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testing with accurate construction
You can use accurate construction to
test ramp designs on paper
Accurate construction is different from making a sketch.
A s
har
p p
encil
A c
entimeter ruler,
ideall
y one wi
th
millimeter markings
as w
ell
A sca
le
You’ll need:
Scale: 1cm
=
1 Kwik-klik unit
Y
our eyes
Gr
id pap
er in
incr
ements of
c
entimeter
s
ACCURATE CONSTRUCTION
108 Chapter 3
the pythagorean theorem
Hello? Didn’t you spend
chapters 1 & 2 going on
about how we couldn’t trust
a drawing, couldn’t just
measure it, blah, blah, blah?
True. But making an accurate
construction is different.
How is making your own accurate drawing different from just
measuring a sketch or diagram you’re given? Write out your
answer in words below.
you are here 4 109
your drawing is accurate
110 Chapter 3
How is making your own accurate drawing different from just
measuring a sketch or diagram you’re given?
Right, so if we
know we’ve kept to the same
scale—like using a line exactly
3cm long for a size 3 Kwik-klik
piece—we can use drawing to kind
of simulate the ramp?
Yup. If you can’t draw it with a right
angle, then you can’t build it with a
right angle, either!
Centimeter grid paper has horizontal and vertical
lines which are perfectly perpendicular—making
it extra useful for drawing shapes with right angles
like our ramps need to be. Just try it out.…
If you’re drawing the diagram yourself you can keep it in proportion, and you can get the
angles right, too. You can use a set square or a protractor, or gridded paper, to make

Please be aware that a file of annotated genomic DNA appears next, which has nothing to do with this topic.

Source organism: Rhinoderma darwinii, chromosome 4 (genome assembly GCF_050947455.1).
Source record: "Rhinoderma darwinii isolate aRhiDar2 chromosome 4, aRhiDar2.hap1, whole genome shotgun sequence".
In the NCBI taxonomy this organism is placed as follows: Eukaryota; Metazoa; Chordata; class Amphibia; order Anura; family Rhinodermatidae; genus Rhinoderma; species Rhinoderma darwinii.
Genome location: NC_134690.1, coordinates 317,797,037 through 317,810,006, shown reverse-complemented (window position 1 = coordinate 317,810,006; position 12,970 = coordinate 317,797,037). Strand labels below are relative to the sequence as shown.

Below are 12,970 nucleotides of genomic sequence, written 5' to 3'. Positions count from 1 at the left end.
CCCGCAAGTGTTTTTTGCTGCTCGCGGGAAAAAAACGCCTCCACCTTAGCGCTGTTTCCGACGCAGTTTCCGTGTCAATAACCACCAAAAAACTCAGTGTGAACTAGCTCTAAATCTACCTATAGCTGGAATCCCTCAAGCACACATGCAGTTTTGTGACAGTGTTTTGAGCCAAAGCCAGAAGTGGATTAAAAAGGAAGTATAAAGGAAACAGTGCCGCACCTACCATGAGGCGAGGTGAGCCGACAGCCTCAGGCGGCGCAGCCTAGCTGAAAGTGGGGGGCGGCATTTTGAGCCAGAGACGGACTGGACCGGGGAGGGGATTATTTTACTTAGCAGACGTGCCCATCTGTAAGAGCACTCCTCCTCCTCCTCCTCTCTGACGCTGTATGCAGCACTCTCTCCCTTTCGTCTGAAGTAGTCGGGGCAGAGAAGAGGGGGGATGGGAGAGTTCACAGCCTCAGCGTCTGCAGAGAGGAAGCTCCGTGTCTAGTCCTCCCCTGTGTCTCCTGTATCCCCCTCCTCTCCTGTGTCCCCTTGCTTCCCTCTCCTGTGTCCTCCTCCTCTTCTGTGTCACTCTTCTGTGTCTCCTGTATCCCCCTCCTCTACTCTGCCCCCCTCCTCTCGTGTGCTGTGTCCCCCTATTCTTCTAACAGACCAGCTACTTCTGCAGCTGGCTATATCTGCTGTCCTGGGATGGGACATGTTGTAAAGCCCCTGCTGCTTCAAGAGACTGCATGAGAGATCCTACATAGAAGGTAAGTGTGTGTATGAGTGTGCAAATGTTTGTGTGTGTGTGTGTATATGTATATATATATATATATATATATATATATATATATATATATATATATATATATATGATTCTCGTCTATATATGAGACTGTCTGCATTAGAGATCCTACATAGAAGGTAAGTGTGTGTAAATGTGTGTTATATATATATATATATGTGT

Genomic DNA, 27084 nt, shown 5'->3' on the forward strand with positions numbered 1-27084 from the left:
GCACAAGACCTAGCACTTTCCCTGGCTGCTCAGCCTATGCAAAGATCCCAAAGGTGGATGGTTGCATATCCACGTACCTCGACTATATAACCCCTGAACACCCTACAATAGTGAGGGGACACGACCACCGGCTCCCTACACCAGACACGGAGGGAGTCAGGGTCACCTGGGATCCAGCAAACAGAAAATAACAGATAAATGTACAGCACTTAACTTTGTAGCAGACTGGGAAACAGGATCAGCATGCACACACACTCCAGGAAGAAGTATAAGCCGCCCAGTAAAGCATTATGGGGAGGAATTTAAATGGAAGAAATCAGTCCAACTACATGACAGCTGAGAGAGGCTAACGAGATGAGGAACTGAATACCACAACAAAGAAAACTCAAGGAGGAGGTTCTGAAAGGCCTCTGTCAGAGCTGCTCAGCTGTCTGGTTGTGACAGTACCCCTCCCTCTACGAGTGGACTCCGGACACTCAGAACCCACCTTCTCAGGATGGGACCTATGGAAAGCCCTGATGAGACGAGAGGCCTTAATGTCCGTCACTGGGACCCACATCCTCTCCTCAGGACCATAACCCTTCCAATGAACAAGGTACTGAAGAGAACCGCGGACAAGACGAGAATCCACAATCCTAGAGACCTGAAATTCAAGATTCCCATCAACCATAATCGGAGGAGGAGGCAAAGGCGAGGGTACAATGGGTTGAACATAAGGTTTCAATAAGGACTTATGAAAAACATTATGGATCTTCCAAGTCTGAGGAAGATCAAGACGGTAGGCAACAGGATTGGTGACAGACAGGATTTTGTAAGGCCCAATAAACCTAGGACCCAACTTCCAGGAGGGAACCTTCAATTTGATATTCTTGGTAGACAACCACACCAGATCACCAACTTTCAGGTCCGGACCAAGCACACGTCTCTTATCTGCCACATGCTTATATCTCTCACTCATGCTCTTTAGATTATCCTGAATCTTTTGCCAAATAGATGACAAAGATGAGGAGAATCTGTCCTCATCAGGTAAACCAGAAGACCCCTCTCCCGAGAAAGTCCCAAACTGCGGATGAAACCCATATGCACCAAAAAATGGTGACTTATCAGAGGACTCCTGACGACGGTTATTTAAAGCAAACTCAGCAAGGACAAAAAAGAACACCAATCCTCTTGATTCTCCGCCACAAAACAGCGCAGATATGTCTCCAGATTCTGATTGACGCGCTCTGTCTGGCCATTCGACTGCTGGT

sure lines that are supposed to be perpendicular are drawn at right angles.
If you draw a line 3cm and another line 6cm—measured with a good ruler—you know for
sure that the first line you drew is half the length of the other.
When you’re given a sketch you don’t know whether the person who drew it used a ruler
and protractor to make the drawing accurate, or just did it roughly.
Y
our answ
er might be w
orded
dif
ferentl
y—tha
t’s OK, it’s
the thought tha
t counts....
the pythagorean theorem
T
he lines on this pap
er ar
e
p
er
p
endicul
ar, so w
e know
tha
t this is a right angle.
T
his line represents the base
of y
our ramp—so the length
is exac
tl
y 12 cm.
As close as y
ou can measur
e
wi
th a millimeter ruler,
don’t w
orry about getting a
magnifi
er out!
If one of these dashed lines is exactly
13cm long, then it’ll meet the vertical
line at the height you need to use.
Use accurate construction to find what length the vertical piece
needs to be in order for the ramp to have a perpendicular upright.
Using a scale of 1cm to 1 Kwik-klik unit (so a piece of length 2
would be drawn as 2cm), use your ruler to find the part that fits.
and ruler
you are here 4 111
sharpen solution
Use accurate construction to find what length the vertical pole
needs to be in order for the ramp to have a perpendicular upright.
Using a scale of 1cm to 1 Kwik-klik unit (so a part of length 2
would be drawn as 2cm), use your ruler to find the part that fits.
and ruler solution
5cm
T
his line is exac
tl
y 13cm long.
The size 5 upright gives us a perfect vertical
The parts with lengths 12, 13, and 5 make a perfect ramp with
a right angle between the horizontal and vertical parts.
Of course what we just drew was a scaled version of our final
ramp—nobody wants a skate ramp 5cm high, but a ramp that’s
5 kwik-klik units high is plenty big enough.
If one of these dashed lines is exactly
13cm long, then it’ll meet the vertical
line at the height you need to use.
112 Chapter 3

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